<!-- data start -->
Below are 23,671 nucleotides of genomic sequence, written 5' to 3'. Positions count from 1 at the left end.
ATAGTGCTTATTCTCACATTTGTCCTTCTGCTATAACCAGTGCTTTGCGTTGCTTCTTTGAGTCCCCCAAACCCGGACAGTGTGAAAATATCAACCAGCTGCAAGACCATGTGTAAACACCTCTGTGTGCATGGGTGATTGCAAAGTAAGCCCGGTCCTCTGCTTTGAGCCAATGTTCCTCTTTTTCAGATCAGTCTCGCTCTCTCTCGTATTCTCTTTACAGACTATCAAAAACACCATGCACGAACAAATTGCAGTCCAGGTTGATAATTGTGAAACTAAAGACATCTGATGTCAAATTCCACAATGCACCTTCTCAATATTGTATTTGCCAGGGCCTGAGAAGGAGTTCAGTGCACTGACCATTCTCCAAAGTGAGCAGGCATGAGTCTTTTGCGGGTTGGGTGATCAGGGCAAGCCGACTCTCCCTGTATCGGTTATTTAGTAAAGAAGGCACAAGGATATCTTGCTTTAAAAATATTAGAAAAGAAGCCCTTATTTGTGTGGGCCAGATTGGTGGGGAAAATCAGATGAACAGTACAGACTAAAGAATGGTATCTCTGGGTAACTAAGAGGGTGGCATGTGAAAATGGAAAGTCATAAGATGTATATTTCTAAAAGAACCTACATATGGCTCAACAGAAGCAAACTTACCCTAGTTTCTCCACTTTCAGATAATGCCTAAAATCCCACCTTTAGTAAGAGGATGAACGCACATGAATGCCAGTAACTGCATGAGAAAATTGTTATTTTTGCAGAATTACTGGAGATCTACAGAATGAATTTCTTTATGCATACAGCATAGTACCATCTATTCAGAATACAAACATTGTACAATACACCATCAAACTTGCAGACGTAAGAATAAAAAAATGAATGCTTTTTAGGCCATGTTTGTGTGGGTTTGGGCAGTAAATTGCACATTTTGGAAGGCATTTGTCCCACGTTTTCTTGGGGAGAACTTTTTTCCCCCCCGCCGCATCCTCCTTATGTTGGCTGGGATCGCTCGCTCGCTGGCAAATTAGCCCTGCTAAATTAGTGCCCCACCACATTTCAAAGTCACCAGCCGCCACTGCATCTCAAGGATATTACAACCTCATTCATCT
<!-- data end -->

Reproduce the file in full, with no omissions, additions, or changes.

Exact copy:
Below are 23,671 nucleotides of genomic sequence, written 5' to 3'. Positions count from 1 at the left end.
ATAGTGCTTATTCTCACATTTGTCCTTCTGCTATAACCAGTGCTTTGCGTTGCTTCTTTGAGTCCCCCAAACCCGGACAGTGTGAAAATATCAACCAGCTGCAAGACCATGTGTAAACACCTCTGTGTGCATGGGTGATTGCAAAGTAAGCCCGGTCCTCTGCTTTGAGCCAATGTTCCTCTTTTTCAGATCAGTCTCGCTCTCTCTCGTATTCTCTTTACAGACTATCAAAAACACCATGCACGAACAAATTGCAGTCCAGGTTGATAATTGTGAAACTAAAGACATCTGATGTCAAATTCCACAATGCACCTTCTCAATATTGTATTTGCCAGGGCCTGAGAAGGAGTTCAGTGCACTGACCATTCTCCAAAGTGAGCAGGCATGAGTCTTTTGCGGGTTGGGTGATCAGGGCAAGCCGACTCTCCCTGTATCGGTTATTTAGTAAAGAAGGCACAAGGATATCTTGCTTTAAAAATATTAGAAAAGAAGCCCTTATTTGTGTGGGCCAGATTGGTGGGGAAAATCAGATGAACAGTACAGACTAAAGAATGGTATCTCTGGGTAACTAAGAGGGTGGCATGTGAAAATGGAAAGTCATAAGATGTATATTTCTAAAAGAACCTACATATGGCTCAACAGAAGCAAACTTACCCTAGTTTCTCCACTTTCAGATAATGCCTAAAATCCCACCTTTAGTAAGAGGATGAACGCACATGAATGCCAGTAACTGCATGAGAAAATTGTTATTTTTGCAGAATTACTGGAGATCTACAGAATGAATTTCTTTATGCATACAGCATAGTACCATCTATTCAGAATACAAACATTGTACAATACACCATCAAACTTGCAGACGTAAGAATAAAAAAATGAATGCTTTTTAGGCCATGTTTGTGTGGGTTTGGGCAGTAAATTGCACATTTTGGAAGGCATTTGTCCCACGTTTTCTTGGGGAGAACTTTTTTCCCCCCCGCCGCATCCTCCTTATGTTGGCTGGGATCGCTCGCTCGCTGGCAAATTAGCCCTGCTAAATTAGTGCCCCACCACATTTCAAAGTCACCAGCCGCCACTGCATCTCAAGGATATTACAACCTCATTCATCT